According to Movieweb, there were 651 films released in 2010 and no, I didn’t see them all. In fact, there are some movies still on my to-watch list that I know will affect this article (including The Fighter and The Kids are All Right), but I hope to see them soon and add some additional commentary at that point. For now, however, I figure I saw maybe 100-150 new films this year, both clunkers and superb examples of all that cinema has to offer.
I attended a preview screening of Gulliver’s Travels about a week prior to it opening nationally. Most film screenings are theaters full of families who have scored free tickets through newspaper advertisements, radio promotions or similar, with a small number of seats reserved for us critics. The more base and crude the film, the more this can feel like the studio manipulating us reviewers: critics generally prefer complex, sophisticated films that tap into the rich language of cinema, but jam a theater full of people seeing a movie for free and it’s date night, paid by Paramount, Universal, Fox, Miramax, or similar.
The original True Grit was released in 1969 (see my review) was one of the films that marked the end of the Western in cinema. Primarily about the relationship between hard-as-nails teen Mattie (Kim Darby) and grizzled old marshall Rooster Cogburn (John Wayne, in an Academy Award winning performance), it worked because Mattie was fearless and dogged in her pursuit of justice for the ranch hand who murdered her father, and because Cogburn was a down-on-his-luck alcoholic with a desire to do well.
I’ve been on a bit of a soundtrack binge in the last few months and am finding it a fascinating way to expand my appreciation of films. In more than one case, it’s even making me really want to watch the movie again. It’s not the soundtracks of films like Pirate Radio [my review of Pirate Radio] — which I really enjoyed — but soundtracks known as “OST”, original soundtracks, in the industry, soundtracks where the music has been composed specifically for the film and the scenes within.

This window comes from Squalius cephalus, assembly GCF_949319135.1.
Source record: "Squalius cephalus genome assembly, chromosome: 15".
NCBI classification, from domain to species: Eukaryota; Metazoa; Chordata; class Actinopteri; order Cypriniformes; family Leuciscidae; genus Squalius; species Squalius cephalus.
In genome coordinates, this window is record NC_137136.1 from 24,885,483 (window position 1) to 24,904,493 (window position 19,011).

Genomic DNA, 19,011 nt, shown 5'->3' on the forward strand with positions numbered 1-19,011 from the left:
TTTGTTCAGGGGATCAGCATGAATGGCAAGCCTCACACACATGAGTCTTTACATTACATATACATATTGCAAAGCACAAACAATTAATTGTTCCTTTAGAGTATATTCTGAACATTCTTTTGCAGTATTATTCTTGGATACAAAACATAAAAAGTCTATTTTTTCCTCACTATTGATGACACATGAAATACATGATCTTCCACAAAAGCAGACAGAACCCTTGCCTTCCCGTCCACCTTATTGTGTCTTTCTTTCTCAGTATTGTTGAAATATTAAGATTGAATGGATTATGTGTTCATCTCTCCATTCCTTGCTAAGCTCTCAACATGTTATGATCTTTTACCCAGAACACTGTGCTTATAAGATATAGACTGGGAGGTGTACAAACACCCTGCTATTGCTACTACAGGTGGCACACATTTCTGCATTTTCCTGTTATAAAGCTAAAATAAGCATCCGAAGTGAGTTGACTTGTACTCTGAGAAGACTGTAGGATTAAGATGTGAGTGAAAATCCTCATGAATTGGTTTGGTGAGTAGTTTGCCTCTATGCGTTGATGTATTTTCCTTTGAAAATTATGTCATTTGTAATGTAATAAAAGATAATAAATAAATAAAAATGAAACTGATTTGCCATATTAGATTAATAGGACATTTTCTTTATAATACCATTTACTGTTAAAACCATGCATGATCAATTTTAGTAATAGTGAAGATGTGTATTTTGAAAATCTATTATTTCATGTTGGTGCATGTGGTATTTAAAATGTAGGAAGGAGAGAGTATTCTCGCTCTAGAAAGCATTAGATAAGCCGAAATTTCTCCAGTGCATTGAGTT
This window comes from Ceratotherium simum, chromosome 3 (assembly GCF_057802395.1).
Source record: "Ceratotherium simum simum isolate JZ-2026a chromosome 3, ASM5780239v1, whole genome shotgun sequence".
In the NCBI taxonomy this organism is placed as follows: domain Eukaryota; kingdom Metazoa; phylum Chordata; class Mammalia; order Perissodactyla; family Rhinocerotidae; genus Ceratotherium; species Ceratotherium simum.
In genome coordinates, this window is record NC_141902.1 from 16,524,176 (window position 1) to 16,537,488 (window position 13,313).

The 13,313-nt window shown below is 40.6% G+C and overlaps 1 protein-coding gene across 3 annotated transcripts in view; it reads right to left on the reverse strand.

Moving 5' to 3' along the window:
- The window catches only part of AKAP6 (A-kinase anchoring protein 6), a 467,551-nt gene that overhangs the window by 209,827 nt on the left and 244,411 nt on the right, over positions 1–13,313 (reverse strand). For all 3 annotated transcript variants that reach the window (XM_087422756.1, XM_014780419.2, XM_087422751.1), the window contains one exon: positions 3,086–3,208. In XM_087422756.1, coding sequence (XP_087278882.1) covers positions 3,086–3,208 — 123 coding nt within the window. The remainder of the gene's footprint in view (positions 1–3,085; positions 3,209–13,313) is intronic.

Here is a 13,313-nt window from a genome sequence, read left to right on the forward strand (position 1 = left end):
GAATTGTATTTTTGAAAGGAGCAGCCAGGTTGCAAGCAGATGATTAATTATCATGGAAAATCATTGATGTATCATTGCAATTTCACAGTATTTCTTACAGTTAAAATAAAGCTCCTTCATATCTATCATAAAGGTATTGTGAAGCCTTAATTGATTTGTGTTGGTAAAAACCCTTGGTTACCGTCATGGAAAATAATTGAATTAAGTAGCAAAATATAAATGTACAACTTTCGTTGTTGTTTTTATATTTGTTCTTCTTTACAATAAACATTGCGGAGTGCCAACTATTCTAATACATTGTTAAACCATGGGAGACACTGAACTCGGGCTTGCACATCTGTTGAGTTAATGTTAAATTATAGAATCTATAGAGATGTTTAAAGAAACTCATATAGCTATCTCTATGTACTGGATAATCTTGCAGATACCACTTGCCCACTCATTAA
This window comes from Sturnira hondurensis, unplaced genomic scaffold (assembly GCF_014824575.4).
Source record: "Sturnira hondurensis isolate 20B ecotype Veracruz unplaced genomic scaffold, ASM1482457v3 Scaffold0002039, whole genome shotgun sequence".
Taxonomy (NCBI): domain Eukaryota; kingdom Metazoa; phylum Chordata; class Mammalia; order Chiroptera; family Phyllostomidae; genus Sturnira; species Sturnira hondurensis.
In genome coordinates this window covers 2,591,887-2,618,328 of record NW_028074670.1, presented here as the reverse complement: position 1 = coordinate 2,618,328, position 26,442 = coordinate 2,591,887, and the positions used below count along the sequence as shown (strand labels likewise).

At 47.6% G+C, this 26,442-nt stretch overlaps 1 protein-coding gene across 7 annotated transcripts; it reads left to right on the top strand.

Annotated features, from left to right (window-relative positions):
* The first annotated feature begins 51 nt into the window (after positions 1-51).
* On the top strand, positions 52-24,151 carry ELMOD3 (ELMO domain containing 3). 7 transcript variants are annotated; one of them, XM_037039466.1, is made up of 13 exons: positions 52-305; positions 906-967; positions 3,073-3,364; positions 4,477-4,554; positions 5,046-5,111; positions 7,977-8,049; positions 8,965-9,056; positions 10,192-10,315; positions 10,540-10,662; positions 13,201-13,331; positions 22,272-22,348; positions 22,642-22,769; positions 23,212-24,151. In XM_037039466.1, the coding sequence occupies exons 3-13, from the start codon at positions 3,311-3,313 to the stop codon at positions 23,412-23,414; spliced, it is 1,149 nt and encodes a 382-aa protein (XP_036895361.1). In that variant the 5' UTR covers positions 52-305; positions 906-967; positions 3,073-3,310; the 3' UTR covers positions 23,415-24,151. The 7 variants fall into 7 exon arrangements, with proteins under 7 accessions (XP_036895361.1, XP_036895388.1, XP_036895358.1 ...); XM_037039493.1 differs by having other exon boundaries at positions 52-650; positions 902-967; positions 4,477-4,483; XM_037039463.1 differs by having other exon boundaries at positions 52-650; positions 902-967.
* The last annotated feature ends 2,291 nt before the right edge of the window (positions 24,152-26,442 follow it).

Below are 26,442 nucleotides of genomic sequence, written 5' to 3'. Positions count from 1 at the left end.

WIth the impending release of the Coen Brothers remake of True Grit (starring Jeff Bridges, Matt Damon and Hailee Steinfeld), it seemed like a good time to go back and watch the original 1969 True Grit, directed by Henry Hathaway and starring John Wayne, Kim Darby and Glen Campbell.
Johnny Depp and Angelina Jolie! Is there anything else people needed to know about this movie to make The Tourist a success? Actually, yes, and while it was reasonably enjoyable to see two of the brightest stars in Hollywood finally share the screen, it turns out that the film has garnered lots of bad – and perhaps unjustified – reviews. Rotten Tomatoes, for example, shows an aggregate score of 20%, making it the most disliked film currently in the theaters.
When I sat down to watch Black Swan I really had no idea what to expect, and frankly wasn’t too enthused about a film about dancers. Yes, there’s lots of drama and politics in a dance troupe – after all that’s where “prima dona” comes from — but would the prospect of watching Natalie Portman and Mila Kunis compete for the lead in a performance really be entertaining?